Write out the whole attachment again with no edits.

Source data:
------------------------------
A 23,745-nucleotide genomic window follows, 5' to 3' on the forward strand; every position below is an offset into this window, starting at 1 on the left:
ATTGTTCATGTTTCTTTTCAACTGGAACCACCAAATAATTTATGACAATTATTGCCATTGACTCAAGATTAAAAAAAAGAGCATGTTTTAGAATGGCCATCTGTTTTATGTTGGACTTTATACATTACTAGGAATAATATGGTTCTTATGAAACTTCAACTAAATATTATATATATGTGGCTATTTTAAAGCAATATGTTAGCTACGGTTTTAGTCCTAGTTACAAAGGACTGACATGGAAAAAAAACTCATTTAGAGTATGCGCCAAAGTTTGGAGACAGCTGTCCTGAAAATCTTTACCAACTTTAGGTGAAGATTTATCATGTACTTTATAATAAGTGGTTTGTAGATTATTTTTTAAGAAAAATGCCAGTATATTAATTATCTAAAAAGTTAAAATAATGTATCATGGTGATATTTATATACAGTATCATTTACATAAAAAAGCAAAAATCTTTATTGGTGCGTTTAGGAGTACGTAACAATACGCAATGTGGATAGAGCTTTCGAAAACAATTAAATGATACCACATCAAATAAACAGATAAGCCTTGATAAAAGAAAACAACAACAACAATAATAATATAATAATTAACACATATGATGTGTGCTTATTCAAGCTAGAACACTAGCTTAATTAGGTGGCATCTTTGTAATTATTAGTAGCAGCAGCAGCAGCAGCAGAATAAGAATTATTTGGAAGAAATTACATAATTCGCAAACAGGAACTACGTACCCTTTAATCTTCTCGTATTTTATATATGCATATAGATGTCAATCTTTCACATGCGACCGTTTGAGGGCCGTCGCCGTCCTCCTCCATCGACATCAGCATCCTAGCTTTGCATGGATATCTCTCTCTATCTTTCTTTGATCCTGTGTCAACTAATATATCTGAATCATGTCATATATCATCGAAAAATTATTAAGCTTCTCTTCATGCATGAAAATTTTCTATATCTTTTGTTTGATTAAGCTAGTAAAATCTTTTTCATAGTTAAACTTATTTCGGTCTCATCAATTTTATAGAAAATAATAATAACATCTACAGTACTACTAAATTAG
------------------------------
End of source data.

A 23,745-nucleotide genomic window follows, 5' to 3' on the forward strand; every position below is an offset into this window, starting at 1 on the left:
ATTGTTCATGTTTCTTTTCAACTGGAACCACCAAATAATTTATGACAATTATTGCCATTGACTCAAGATTAAAAAAAAGAGCATGTTTTAGAATGGCCATCTGTTTTATGTTGGACTTTATACATTACTAGGAATAATATGGTTCTTATGAAACTTCAACTAAATATTATATATATGTGGCTATTTTAAAGCAATATGTTAGCTACGGTTTTAGTCCTAGTTACAAAGGACTGACATGGAAAAAAAACTCATTTAGAGTATGCGCCAAAGTTTGGAGACAGCTGTCCTGAAAATCTTTACCAACTTTAGGTGAAGATTTATCATGTACTTTATAATAAGTGGTTTGTAGATTATTTTTTAAGAAAAATGCCAGTATATTAATTATCTAAAAAGTTAAAATAATGTATCATGGTGATATTTATATACAGTATCATTTACATAAAAAAGCAAAAATCTTTATTGGTGCGTTTAGGAGTACGTAACAATACGCAATGTGGATAGAGCTTTCGAAAACAATTAAATGATACCACATCAAATAAACAGATAAGCCTTGATAAAAGAAAACAACAACAACAATAATAATATAATAATTAACACATATGATGTGTGCTTATTCAAGCTAGAACACTAGCTTAATTAGGTGGCATCTTTGTAATTATTAGTAGCAGCAGCAGCAGCAGCAGAATAAGAATTATTTGGAAGAAATTACATAATTCGCAAACAGGAACTACGTACCCTTTAATCTTCTCGTATTTTATATATGCATATAGATGTCAATCTTTCACATGCGACCGTTTGAGGGCCGTCGCCGTCCTCCTCCATCGACATCAGCATCCTAGCTTTGCATGGATATCTCTCTCTATCTTTCTTTGATCCTGTGTCAACTAATATATCTGAATCATGTCATATATCATCGAAAAATTATTAAGCTTCTCTTCATGCATGAAAATTTTCTATATCTTTTGTTTGATTAAGCTAGTAAAATCTTTTTCATAGTTAAACTTATTTCGGTCTCATCAATTTTATAGAAAATAATAATAACATCTACAGTACTACTAAATTAG